Early Liberal Fluid Therapy for Sepsis Patients Is Not Harmful: Hydrophobia Is Unwarranted but Drink Responsibly
Sepsis in the year 2016 remains the most expensive disease treated in hospitals and is the most common cause of in-hospital deaths in the United States (1). However, over the last 15 years, since the introduction of early goal-directed therapy (EGDT) and the Surviving Sepsis Campaign (SSC), there has been a consistent and historic reduction in mortality (2). The reduction from a historic mortality of 46.5% to less than 30% was validated when a trio of multinational trials named Protocolized Care for Early Septic Shock (ProCESS), Australasian Resuscitation in Sepsis Evaluation (ARISE), and Protocolized Management in Sepsis (ProMISe) “compared” various forms of resuscitation strategies (2, 3). This independently obtained historic mortality of 46.5% from an international task force of experts is identical to that of the original EGDT trial (2). Thus, it is absolutely clear that a protocolized approach consisting of early detection (lactate and fluid challenge), antibiotic therapy, source control, prevention of sudden cardiopulmonary events, and early hemodynamic optimization improves outcomes.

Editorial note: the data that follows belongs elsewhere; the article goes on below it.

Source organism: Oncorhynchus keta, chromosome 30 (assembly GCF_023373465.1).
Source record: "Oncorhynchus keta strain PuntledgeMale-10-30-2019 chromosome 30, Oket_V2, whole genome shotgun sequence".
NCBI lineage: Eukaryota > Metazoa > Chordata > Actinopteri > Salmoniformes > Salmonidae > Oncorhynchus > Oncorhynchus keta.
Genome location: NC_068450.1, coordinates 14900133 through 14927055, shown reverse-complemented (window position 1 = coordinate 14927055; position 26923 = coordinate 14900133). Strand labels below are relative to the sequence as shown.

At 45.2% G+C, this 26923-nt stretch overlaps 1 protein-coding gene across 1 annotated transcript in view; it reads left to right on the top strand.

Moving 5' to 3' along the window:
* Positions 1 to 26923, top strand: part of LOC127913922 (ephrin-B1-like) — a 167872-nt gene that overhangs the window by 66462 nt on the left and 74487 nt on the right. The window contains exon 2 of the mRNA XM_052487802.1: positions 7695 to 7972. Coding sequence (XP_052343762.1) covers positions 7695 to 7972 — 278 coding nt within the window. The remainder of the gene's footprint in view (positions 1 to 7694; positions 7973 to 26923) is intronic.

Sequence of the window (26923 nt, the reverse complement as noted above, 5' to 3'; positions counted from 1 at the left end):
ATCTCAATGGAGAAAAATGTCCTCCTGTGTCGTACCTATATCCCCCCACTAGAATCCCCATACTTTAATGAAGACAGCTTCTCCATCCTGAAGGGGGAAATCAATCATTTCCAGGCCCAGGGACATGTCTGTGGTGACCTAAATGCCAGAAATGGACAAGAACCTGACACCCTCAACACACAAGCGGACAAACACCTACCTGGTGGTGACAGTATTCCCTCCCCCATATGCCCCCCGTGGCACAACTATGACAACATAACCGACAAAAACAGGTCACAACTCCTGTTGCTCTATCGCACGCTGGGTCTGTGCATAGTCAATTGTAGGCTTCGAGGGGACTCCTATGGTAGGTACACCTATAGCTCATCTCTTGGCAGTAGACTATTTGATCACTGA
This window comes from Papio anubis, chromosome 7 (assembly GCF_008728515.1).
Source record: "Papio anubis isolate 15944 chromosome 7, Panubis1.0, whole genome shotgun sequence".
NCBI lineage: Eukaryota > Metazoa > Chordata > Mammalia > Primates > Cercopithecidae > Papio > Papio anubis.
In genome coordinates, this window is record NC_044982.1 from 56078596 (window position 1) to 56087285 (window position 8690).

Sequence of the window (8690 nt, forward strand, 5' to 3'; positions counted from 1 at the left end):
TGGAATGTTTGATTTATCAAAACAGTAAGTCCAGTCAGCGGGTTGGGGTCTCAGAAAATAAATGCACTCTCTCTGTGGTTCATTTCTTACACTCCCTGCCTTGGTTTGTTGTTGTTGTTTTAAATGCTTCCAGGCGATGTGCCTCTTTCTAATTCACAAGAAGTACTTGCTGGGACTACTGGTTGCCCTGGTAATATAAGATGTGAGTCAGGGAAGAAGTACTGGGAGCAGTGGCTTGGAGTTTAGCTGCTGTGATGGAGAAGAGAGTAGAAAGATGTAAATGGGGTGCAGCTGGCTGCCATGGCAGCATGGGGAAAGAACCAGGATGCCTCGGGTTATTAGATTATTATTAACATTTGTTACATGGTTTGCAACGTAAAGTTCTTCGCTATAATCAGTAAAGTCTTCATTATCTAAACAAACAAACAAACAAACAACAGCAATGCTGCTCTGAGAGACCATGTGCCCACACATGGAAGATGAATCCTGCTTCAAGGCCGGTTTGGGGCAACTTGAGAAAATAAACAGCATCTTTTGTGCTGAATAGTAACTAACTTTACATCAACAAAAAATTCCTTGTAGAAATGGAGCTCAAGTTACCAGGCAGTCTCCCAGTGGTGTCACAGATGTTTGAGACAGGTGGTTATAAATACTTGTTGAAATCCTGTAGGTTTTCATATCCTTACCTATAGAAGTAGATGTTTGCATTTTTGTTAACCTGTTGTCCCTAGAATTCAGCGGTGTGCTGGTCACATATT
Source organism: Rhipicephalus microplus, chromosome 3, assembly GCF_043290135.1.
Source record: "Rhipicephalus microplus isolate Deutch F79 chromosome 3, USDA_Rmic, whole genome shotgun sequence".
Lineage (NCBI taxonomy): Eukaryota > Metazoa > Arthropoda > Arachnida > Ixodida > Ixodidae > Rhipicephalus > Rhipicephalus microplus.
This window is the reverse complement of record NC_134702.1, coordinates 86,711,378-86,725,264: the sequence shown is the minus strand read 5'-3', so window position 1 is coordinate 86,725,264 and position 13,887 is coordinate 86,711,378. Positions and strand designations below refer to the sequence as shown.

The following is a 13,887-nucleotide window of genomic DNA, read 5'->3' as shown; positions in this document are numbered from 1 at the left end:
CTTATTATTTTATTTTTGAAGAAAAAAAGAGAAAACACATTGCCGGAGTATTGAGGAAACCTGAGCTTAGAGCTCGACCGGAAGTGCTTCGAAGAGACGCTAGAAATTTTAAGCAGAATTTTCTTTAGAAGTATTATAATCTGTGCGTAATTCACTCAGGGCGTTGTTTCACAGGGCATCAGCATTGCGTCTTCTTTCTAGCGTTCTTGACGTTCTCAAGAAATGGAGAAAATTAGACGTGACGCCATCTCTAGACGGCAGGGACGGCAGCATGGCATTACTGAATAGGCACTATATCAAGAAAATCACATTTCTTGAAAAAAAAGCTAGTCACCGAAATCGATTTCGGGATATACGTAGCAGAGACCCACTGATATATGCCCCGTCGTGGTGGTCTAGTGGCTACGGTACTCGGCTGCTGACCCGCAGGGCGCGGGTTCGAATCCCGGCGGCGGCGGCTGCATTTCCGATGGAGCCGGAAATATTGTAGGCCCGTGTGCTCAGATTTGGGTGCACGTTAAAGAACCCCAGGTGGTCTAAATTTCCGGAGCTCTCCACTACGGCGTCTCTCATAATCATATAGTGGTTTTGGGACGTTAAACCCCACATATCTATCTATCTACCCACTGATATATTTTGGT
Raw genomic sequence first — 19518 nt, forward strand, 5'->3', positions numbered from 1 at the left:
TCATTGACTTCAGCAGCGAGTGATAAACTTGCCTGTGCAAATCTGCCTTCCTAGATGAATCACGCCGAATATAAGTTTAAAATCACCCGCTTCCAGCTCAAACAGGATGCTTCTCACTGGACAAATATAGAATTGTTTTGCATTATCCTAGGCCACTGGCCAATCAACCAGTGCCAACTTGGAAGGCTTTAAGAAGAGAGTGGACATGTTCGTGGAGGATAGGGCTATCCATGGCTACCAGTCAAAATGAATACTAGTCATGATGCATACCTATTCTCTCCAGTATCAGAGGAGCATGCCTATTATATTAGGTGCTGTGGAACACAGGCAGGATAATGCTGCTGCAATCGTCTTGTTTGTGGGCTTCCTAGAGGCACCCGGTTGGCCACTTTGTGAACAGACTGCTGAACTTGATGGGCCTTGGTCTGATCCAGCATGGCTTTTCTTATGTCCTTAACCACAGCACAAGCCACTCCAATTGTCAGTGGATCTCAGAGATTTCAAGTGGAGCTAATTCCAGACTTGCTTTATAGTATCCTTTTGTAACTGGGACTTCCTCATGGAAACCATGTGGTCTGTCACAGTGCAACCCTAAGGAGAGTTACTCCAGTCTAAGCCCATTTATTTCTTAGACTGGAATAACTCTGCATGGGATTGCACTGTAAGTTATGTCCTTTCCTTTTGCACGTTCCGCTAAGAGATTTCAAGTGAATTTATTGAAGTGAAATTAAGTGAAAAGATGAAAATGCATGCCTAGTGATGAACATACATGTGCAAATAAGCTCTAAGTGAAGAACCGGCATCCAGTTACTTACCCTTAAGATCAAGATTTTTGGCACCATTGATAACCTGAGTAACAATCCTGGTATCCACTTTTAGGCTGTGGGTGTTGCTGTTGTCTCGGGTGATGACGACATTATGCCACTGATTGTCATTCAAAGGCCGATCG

Even with unprecedented and replicated mortality benefit, many have proposed to dissemble the original EGDT trial and its components (4). ProCESS, ARISE, and ProMISe attempted to replicate and examine the efficacy of EGDT and have shown all time low mortalities, equal mortality reduction in all arms with no harm of EGDT. For some, these trials have made EGDT synonymous with an early liberal fluid strategy and its negative consequences (5–8). In rebuttal to our distinguished colleagues Genga and Russell (9); we advocate that treating early sepsis is not a time to be hydrophobic. Early fluid therapy in the context of a physiologically based protocol such as EGDT improves mortality for severe sepsis and septic shock.